People who utilize sage spiritually have a very different concept of what sage is, and that should be respected,” said Snache, who organized a medicine walk in Toronto over the summer. “It is deep rooted with medicinal and spiritual understandings that are reinforced with teachings passed down through generations.

For Reflection

  • Knowing that not long ago practices such as smudging were considered illegal, and people had to do them in secret, how do you think it would feel for an Indigenous person to see dozens of smudging kits selling on Amazon for $30.00?
  • Do you think that smudging is always considered cultural appropriation? Why or why not?

More Examples of Cultural Appropriation

Let’s look at some other examples of things that can be considered cultural appropriation:

  • Clothing and fashion: This can show up in both costumes and high fashion.
  • Food: No one culture can own a food or even one way of preparing food. However, certain foods can be deeply tied to a culture and the history of a people group. When the dominant culture takes elements of that cultural food and adapts and changes it to fit the palette of the dominant culture, even food can have elements of cultural appropriation. This is especially the case if businesses or restaurants owned by someone of the dominant culture take business away from someone who is actually from that culture. (For more reflection about this, consider reading the Medium article Not Just a Sandwich: A Cultural Perspective on Banh Mi by Christine Nguygen).
  • Artifacts such as dreamcatchers and teepees.
  • Movies that are about an oppressed people group but are written by people from a dominant culture.
  • Hairstyles: The article A History Of African Women’s Hairstyles (2020) on the website, states:

    Hair played a significant role in the culture of ancient African civilizations. It symbolized one’s family background, social status, spirituality, tribe, and marital status.

    Hair was considered a sacred part of the body, and was treated accordingly. Styling hair was a social activity. Some tribes used beads and shells in their hair. Different hairstyles (such as cornrows, braids, and dreadlocks) were – and are – deeply connected to culture.

    Here in North America many Black people have experienced discrimination because of their hairstyles including dreadlocks or braids. Yet when a white person has dreadlocks or braids, it can be considered fashion forward. Because of the history of oppression here in North America, taking traditional Black hairstyles can be considered appropriation.

  • Tattoos: when people tattoo symbols from a culture that is not their own.

Cultural Appropriation and Language

Intentionality around culturally appropriating language is important as well. Some examples of this are:

  • Using the term “pow wow” for a meeting
  • Using the term “spirit animal” flippantly or out of its cultural context. Spirit animals are sacred to some Indigenous cultures. When people who don’t understand or care about the significance of spirit animals use this term, it is appropriation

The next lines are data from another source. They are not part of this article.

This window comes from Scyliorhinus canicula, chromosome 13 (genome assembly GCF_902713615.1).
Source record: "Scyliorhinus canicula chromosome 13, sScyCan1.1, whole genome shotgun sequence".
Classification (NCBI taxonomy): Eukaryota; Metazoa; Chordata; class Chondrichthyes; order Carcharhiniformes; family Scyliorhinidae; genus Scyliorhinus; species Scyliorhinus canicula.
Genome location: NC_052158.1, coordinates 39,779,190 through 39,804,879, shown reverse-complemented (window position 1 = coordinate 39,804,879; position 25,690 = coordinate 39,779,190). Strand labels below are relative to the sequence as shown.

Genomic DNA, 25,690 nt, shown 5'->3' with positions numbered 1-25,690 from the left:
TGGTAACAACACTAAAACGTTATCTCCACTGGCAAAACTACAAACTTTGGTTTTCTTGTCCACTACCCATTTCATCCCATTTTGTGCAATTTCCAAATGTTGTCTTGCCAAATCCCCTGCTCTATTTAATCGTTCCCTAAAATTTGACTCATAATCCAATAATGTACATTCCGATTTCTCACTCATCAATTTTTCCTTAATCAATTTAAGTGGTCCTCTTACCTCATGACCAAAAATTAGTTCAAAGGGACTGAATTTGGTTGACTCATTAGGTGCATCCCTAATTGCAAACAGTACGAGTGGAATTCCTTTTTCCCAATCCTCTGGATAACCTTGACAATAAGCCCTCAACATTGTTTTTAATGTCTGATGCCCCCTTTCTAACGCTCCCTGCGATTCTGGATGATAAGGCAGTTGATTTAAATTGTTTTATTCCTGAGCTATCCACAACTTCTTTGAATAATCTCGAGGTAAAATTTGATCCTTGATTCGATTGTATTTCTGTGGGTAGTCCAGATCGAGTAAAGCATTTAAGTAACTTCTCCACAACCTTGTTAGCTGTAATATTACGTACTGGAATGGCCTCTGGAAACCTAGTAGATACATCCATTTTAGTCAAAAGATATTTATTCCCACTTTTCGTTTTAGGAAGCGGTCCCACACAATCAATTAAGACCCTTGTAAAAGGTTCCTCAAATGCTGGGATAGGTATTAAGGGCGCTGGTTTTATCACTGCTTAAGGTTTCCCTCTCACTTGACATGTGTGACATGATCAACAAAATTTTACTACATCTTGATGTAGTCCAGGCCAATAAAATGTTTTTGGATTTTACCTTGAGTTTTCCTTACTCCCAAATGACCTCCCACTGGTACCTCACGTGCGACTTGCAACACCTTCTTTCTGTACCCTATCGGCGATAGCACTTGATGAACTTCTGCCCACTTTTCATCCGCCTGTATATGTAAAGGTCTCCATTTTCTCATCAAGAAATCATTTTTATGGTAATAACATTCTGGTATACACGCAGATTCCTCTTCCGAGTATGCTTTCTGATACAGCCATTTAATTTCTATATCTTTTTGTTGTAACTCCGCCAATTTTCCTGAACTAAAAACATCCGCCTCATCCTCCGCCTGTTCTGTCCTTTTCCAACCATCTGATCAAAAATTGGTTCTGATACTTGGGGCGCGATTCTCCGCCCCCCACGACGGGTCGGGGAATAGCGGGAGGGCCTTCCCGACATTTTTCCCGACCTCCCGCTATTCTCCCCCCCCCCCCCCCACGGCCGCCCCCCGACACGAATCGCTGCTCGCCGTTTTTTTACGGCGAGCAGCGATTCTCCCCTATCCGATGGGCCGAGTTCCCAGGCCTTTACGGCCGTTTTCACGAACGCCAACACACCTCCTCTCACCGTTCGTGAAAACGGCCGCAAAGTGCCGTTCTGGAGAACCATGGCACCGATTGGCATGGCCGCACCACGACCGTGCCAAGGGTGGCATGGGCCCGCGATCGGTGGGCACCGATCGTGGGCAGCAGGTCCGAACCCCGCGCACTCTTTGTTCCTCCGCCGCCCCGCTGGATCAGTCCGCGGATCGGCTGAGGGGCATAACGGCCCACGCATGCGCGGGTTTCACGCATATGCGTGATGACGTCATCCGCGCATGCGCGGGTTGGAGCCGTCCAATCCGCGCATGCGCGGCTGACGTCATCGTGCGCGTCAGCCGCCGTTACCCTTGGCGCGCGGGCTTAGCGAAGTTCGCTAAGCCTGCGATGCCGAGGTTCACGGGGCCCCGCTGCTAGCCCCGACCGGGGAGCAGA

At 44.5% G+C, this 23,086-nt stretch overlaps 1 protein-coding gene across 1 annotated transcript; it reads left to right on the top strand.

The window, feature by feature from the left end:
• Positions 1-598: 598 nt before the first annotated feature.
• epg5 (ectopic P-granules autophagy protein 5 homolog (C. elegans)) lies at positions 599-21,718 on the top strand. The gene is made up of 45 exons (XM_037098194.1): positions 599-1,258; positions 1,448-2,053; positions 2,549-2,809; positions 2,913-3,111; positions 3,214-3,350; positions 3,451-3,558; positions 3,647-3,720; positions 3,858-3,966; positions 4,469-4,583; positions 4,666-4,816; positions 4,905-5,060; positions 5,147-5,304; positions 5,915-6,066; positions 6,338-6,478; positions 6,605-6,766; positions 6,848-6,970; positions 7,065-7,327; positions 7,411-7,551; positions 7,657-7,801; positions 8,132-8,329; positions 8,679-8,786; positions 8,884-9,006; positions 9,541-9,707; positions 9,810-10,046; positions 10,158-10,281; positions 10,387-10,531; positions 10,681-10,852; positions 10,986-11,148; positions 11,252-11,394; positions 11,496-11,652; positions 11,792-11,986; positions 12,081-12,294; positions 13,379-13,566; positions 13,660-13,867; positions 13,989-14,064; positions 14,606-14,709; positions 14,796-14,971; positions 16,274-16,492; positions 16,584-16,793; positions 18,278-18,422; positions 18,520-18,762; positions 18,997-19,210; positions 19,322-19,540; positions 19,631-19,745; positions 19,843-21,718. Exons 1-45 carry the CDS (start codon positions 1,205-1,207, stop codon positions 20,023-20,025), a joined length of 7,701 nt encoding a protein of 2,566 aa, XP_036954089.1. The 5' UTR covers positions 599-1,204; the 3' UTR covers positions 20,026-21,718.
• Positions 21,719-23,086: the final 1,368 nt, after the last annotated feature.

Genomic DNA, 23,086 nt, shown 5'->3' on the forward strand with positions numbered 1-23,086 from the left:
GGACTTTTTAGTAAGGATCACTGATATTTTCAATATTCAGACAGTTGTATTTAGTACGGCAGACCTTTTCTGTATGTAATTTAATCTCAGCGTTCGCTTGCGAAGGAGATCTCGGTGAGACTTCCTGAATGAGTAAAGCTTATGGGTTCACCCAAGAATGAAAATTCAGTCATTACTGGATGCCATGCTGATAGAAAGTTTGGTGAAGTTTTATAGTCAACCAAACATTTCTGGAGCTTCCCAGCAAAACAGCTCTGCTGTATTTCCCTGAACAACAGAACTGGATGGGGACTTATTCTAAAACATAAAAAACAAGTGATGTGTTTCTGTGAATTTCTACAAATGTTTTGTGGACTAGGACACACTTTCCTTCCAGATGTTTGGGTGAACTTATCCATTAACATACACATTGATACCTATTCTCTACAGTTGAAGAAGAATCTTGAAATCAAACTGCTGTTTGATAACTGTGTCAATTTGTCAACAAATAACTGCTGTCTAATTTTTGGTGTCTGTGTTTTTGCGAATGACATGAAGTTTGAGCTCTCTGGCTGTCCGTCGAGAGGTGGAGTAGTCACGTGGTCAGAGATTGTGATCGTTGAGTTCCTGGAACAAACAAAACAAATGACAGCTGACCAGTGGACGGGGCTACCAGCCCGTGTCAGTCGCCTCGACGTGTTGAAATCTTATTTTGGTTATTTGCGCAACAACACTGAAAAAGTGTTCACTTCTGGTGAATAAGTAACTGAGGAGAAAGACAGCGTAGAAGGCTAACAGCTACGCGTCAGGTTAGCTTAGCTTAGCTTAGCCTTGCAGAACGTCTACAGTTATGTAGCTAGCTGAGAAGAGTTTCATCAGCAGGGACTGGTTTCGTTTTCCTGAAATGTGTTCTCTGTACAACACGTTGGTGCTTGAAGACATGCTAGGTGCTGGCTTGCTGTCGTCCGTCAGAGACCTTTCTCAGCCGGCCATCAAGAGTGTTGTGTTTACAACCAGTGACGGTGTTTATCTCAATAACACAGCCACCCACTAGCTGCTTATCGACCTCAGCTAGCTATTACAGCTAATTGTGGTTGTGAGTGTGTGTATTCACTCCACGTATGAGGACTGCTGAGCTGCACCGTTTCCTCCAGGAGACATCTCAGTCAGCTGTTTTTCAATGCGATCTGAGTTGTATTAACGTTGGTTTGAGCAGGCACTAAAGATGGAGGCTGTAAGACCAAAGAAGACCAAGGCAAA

• Using African American Vernacular English (AAVE) when you are not black, or using a “Blaccent”

Can you think of any other ways the use of certain phrases can be problematic?

Nurturing Cultural Appreciation

Cultural appreciation is when we earnestly seek to engage and understand another culture. It is when we seek to understand others, outside of our own personal gain. Cultural appreciation always comes with an attitude of deep respect and humility.

We must think about how we can engage with those cultural practices in a way that does not appropriate them but instead honours, respects, and learns from them.

Some examples of cultural appreciation:

  • Appropriately engaging in a tradition such as a sweat lodge, led by Indigenous peoples
  • Attending a smudging ceremony led by Indigenous people
  • Eating traditional food at an Indian restaurant
  • Visiting a Mosque or other place of worship
  • Attending a wedding or event for someone of a different culture and asking what is expected with regard to attire . Many Indian weddings encourage all women to wear traditional saris

What are some other ways you can engage in cultural appreciation?

Is it always easy to figure out if something is cultural appropriation, or cultural appreciation? No, it’s not. However, if we do some research and reflection, we will be better equipped to make that distinction.

For Reflection

  • How does all of this sit with you?
  • Which do you feel is more important?:
    • the intent of one’s actions
    • or the impact of the actions on an oppressed people group
  • Why or why not?
  • Do you feel like cultural appropriation is complicated with many layers? Does it seem simple and straightforward?
  • Do you think there are times when a situation would be considered cultural appropriation and a situation where something similar leans more towards cultural appreciation?


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Post-Secondary Peer Support Training Curriculum Copyright © 2022 by Jenn Cusick is licensed under a Creative Commons Attribution 4.0 International License, except where otherwise noted.